Establish your boundaries so that you can be assertive with others. Boundaries are what we expect and need. We tend to have varying limits with other individuals. Boundaries must not be overlooked or replaced by other aspects of the relationship.
Boundaries are mandatory to foster healthy relationships at home and work. They avoid the feeling of being taken advantage of.
13. Be Willing to Compromise
Compromise does not mean giving up. Compromise is a respectful way of finding common ground between people with different needs and desires. Compromise does not mean you will or will not get everything you want. It means you will get what is fair and what both people can live with.
14. Don’t Interrupt or Show Impatience
Being patient and letting the other person finish speaking without interrupting are valuable assertive skills. You may be very excited or upset about what you have to say, but if you interrupt or show impatience, the other person will not feel heard. They will not feel that you are being respectful of them. Interrupting or showing impatience also has the effect of making you look rude.
15. Use “I” Statements to Assert Your Needs
Assertiveness training mentions that being assertive with an “I” statement shows assertiveness, not aggression.
“I cannot take on more work right now, but maybe we can reconsider in a while.”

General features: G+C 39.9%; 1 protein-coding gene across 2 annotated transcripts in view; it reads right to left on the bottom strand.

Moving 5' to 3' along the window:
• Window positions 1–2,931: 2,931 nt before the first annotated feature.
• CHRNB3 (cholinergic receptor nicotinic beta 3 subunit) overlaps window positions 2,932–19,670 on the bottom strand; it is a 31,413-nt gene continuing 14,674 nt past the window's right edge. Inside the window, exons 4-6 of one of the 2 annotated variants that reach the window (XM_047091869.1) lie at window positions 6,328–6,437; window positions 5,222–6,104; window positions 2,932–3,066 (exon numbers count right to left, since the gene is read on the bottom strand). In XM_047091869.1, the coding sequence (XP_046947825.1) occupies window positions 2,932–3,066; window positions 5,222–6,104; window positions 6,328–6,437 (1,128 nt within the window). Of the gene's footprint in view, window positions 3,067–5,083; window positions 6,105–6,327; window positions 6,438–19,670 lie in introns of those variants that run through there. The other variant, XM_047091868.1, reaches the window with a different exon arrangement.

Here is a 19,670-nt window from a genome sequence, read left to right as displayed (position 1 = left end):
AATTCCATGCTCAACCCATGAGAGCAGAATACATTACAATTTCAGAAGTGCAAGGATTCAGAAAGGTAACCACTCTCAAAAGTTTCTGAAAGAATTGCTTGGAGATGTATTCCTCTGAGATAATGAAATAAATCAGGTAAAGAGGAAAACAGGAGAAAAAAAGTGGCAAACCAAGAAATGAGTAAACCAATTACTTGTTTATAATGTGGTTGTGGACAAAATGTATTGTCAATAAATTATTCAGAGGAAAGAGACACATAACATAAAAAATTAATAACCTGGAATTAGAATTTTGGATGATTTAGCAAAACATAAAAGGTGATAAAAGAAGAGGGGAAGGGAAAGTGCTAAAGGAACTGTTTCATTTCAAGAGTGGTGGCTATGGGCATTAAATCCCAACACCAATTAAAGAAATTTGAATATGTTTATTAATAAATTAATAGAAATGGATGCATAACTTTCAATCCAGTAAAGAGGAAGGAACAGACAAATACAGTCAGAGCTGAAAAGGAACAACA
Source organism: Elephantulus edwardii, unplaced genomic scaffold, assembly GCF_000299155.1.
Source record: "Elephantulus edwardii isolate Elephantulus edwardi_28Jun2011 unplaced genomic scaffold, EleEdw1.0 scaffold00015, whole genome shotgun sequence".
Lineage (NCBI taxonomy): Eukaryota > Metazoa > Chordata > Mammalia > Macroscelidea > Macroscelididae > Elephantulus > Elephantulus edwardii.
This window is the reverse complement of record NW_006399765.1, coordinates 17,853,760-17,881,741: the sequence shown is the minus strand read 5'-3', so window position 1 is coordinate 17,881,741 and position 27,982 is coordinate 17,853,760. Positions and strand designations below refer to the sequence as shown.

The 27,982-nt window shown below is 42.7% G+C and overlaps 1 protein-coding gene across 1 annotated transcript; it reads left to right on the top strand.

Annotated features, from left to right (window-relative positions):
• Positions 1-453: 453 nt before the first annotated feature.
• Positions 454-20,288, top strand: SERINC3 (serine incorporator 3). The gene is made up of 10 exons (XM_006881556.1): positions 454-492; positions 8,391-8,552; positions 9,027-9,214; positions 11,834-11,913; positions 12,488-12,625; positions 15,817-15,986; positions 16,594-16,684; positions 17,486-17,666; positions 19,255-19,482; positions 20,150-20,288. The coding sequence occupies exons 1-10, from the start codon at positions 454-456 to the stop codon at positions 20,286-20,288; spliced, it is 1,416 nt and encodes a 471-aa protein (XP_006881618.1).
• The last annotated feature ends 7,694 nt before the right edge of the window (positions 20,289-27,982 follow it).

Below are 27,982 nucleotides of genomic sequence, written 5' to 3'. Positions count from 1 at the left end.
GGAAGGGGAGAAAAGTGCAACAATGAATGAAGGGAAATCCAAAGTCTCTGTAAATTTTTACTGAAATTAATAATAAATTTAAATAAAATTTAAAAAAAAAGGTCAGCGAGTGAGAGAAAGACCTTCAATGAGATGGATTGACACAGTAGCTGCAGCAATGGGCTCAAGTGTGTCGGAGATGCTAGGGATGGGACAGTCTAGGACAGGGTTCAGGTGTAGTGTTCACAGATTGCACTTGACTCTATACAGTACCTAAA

“I respect your opinion on the subject, but let’s agree to disagree.”
You are taking responsibility for your feelings and needs rather than blaming the other person for your feelings. You can use “I” statements in all sorts of situations. You can use them to:
- Ask for what you want,
- Share what you want,
- Disagree with someone without attacking them, or
- Say “No.”
16. Assertiveness Does Not Mean Aggression
You may disagree with someone, but you don’t have to be rude. You can disagree in a respectful, assertive way that does not attack the other person. You can disagree without being disagreeable.
State your opinion clearly and confidently without being impolite or rude. Do not be pushy or aggressive. State your opinion once, and then let it go.
It is essential to be assertive for several reasons. It helps you to stand up for yourself and your needs, it helps you to be more confident, and set boundaries. Assertiveness means that you are standing up for yourself in a respectful way.
Building assertiveness can take us a long way during times of confusion or when making difficult decisions at work. This is why practicing and training to develop this soft skill becomes necessary.
So, the next time you want to ask your boss for a raise or tell an employee that they need to be sincere at their job, make informed decisions; Start believing in them and yourself.